(73) The process is what we call flux.

Machines cut fluxes; machinism more basic than mechanics.

(74) Deleuze: We define the machine as any system that cuts the fluxes
(74) Mechanics refers to the protocol of some technical machines; or else the particular organization of an organism. But machinism is something else entirely: it designates every system that cuts off fluxes going beyond both the mechanics of technology and the organization of the organism, whether it be in nature, society, or man.

Psychoanalysis operates throughout capitalist society, therefore worse than the hospital.

(74) Deleuze: We are trying to show that psychoanalysis is worse than the hospital, precisely because it operates through all the pores of capitalist society and not in a special place of confinement. And because it is profoundly reactionary in its practice and theory, not only in its ideology. And because it fulfills specific functions.

Books respond to desires politically.

(74) In any case, if a book responds to a desire, it is insofar as there are already a lot of people who can't stand a current type of discourse. It helps refocus a number of efforts, and make works or desires resonate. In short, a book can only respond to a desire politically, outside the book. For example, an association of angry users of psychoanalysis wouldn't be a bad place to start.

Lacan partial objects like voice and gaze refused to close off within Oedipal theater.

(78) Guattari: By opening the series of partial objects, beyond the breast and the feces, to the voice and the gaze. Jacques Lacan signified his refusal to close them off and reduce them to the body. The voice and the gaze escape the body, for example, by becoming more and more adjacent to audio-visual machines.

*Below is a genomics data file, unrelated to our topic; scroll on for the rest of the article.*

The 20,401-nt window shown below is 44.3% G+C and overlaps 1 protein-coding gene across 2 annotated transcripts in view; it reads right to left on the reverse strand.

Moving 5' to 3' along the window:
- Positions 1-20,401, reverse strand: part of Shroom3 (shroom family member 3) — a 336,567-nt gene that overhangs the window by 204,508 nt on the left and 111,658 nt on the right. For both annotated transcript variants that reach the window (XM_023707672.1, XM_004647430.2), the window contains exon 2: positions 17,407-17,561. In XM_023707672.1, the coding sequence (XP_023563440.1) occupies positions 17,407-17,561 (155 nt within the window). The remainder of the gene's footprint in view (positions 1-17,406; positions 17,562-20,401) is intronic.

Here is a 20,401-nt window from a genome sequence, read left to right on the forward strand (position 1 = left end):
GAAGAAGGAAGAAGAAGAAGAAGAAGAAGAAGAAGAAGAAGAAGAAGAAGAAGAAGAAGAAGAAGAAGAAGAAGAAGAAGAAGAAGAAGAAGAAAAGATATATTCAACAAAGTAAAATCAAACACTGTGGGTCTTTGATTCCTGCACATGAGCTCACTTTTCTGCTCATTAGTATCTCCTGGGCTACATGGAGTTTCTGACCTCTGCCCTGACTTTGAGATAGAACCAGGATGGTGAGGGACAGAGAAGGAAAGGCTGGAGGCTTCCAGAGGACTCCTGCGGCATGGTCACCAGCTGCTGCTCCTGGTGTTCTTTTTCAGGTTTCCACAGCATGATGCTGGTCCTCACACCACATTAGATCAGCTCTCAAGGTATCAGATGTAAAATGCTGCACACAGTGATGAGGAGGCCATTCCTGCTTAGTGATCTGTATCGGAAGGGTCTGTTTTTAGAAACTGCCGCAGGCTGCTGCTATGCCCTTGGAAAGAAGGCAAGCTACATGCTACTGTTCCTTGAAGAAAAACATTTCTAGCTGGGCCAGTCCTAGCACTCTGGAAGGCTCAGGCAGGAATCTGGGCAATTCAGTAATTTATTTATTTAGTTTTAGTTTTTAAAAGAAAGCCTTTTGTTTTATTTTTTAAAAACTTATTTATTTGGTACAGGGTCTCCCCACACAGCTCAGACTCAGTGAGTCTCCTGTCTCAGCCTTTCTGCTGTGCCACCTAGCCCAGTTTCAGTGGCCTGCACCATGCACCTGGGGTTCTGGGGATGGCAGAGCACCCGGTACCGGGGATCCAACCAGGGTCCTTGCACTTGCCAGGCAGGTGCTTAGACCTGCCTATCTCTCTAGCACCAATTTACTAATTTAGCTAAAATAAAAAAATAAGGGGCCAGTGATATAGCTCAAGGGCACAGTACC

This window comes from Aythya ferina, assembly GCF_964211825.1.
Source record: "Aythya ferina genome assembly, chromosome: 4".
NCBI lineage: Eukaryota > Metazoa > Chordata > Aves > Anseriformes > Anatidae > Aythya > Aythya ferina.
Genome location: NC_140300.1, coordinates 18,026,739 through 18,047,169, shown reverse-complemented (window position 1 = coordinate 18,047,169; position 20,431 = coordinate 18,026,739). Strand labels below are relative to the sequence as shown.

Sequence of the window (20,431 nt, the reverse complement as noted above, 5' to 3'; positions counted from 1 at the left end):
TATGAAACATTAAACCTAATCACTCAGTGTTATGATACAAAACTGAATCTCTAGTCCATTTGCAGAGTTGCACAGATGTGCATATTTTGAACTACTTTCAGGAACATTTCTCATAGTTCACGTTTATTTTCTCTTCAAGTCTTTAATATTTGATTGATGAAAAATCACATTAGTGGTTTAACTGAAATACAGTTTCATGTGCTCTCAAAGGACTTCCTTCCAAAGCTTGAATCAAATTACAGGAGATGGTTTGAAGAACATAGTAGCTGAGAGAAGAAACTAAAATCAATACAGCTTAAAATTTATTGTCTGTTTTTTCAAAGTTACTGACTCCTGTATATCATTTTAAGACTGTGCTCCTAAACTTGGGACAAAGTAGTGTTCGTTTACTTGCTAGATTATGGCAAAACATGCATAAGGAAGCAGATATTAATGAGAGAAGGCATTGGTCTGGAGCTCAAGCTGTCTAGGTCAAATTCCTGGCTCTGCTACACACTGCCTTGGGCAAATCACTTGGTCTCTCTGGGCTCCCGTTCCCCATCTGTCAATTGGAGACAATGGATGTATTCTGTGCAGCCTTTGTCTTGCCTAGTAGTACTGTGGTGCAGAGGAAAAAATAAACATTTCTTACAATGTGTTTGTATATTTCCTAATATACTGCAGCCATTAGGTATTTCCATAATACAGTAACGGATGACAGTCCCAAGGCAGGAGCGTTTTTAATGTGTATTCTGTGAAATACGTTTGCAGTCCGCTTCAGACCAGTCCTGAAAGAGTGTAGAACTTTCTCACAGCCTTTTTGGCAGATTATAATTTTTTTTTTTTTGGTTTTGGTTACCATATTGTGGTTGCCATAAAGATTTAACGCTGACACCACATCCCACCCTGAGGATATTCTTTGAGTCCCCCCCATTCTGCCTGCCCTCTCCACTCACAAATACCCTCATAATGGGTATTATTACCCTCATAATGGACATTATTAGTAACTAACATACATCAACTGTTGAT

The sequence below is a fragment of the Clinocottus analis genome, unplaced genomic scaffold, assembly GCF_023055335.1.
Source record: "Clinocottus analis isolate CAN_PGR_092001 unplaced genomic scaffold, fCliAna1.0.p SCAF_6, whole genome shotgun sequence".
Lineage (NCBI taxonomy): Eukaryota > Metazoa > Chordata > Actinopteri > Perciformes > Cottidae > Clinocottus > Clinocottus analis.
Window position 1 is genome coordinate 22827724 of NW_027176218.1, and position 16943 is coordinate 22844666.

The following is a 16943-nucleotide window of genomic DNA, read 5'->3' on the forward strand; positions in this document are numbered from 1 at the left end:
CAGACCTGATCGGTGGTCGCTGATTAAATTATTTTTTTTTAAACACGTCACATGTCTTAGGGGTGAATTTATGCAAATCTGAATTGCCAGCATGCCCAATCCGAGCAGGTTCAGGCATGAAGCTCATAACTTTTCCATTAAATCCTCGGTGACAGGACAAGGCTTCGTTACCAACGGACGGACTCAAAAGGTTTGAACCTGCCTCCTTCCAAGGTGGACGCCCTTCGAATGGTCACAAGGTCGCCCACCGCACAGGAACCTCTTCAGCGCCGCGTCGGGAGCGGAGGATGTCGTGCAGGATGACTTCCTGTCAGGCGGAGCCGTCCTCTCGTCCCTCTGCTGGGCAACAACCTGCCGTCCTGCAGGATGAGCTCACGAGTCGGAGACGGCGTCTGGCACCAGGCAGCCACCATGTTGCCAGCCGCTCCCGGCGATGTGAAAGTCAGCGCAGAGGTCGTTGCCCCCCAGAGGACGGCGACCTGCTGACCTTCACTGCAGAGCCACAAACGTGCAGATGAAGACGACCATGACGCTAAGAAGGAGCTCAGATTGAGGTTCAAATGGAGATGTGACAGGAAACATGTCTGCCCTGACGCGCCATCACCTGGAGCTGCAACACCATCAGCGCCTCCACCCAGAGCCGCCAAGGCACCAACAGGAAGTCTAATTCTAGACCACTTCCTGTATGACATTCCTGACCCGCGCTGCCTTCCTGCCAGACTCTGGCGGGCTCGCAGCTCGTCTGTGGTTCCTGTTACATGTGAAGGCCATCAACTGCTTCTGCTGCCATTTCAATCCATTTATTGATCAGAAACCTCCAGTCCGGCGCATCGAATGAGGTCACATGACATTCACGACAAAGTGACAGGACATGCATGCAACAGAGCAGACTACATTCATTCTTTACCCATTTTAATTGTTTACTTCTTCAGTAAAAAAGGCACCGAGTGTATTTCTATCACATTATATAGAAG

(79) By becoming an “a” object, the partial object detotalized, deterritorialized, and permanently distanced itself from an individuated corporeity; it is in a position to swing over to real multiplicities and to open itself up to the molecular machinisms of every kind that are shaping history.

Theory of Urstaat establishes theory of history, encoding overcoding decoding theory of society.

(86) Pierre Clastres: Deleuze and Guattari answer this question, for they do know what to make of the Savages. And their answer is, in my view, the most vigorous, most rigorous discovery in Anti-Oedipus: it concerns the theory of the “Urstaat,” the cold monster, the nightmare, the state, which is the same everywhere and “which has always existed.”
(86) Encoding, overcoding, decoding and flux: these categories establish the theory of society, whereas the idea of
Urstaat, whether warded off or triumphant, establishes the theory of History. This is a radically new thought, a revolutionary way of thinking.

Critique of the state.

(87-88) It is impossible for a critical work that starts with Anti-Oedipus to become a university operation, a lucrative activity for the whirling dervishes of Being and Time. It takes back its effect, conquered against the instruments of Power, in the real, it will help all the assaults against the police, the courts, the army, the power of the state in the factory, and outside.

Problem of relationships between desire and social machines.

(88) Deleuze: The essential thing for us is the problem of the relationships between machines of desire and social machines, their different gears, their immanence in regard to each other. That is: how unconscious desire is an investment in social, economic and political fields.

Guattari, Félix. Chaosophy: Tests and Interviews 1972-1977. Trans. David L. Sweet, Jarred Becker, and Taylor Adkins. South Pasadena, CA: Semiotext(e), 2009.